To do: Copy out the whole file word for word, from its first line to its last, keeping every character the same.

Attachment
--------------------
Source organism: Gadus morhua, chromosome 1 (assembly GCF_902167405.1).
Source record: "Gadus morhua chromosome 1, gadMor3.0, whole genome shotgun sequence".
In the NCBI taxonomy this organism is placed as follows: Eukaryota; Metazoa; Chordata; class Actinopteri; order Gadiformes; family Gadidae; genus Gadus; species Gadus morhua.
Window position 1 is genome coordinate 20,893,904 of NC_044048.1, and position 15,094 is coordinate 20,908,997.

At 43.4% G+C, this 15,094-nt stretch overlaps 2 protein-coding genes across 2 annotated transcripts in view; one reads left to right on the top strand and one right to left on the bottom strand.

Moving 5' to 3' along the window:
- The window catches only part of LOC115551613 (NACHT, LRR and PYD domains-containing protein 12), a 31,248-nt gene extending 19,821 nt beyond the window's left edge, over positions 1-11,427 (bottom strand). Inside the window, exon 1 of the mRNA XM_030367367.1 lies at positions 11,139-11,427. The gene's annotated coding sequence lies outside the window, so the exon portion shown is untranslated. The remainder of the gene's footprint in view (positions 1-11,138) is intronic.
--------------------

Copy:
Source organism: Gadus morhua, chromosome 1 (assembly GCF_902167405.1).
Source record: "Gadus morhua chromosome 1, gadMor3.0, whole genome shotgun sequence".
In the NCBI taxonomy this organism is placed as follows: Eukaryota; Metazoa; Chordata; class Actinopteri; order Gadiformes; family Gadidae; genus Gadus; species Gadus morhua.
Window position 1 is genome coordinate 20,893,904 of NC_044048.1, and position 15,094 is coordinate 20,908,997.

At 43.4% G+C, this 15,094-nt stretch overlaps 2 protein-coding genes across 2 annotated transcripts in view; one reads left to right on the top strand and one right to left on the bottom strand.

Moving 5' to 3' along the window:
- The window catches only part of LOC115551613 (NACHT, LRR and PYD domains-containing protein 12), a 31,248-nt gene extending 19,821 nt beyond the window's left edge, over positions 1-11,427 (bottom strand). Inside the window, exon 1 of the mRNA XM_030367367.1 lies at positions 11,139-11,427. The gene's annotated coding sequence lies outside the window, so the exon portion shown is untranslated. The remainder of the gene's footprint in view (positions 1-11,138) is intronic.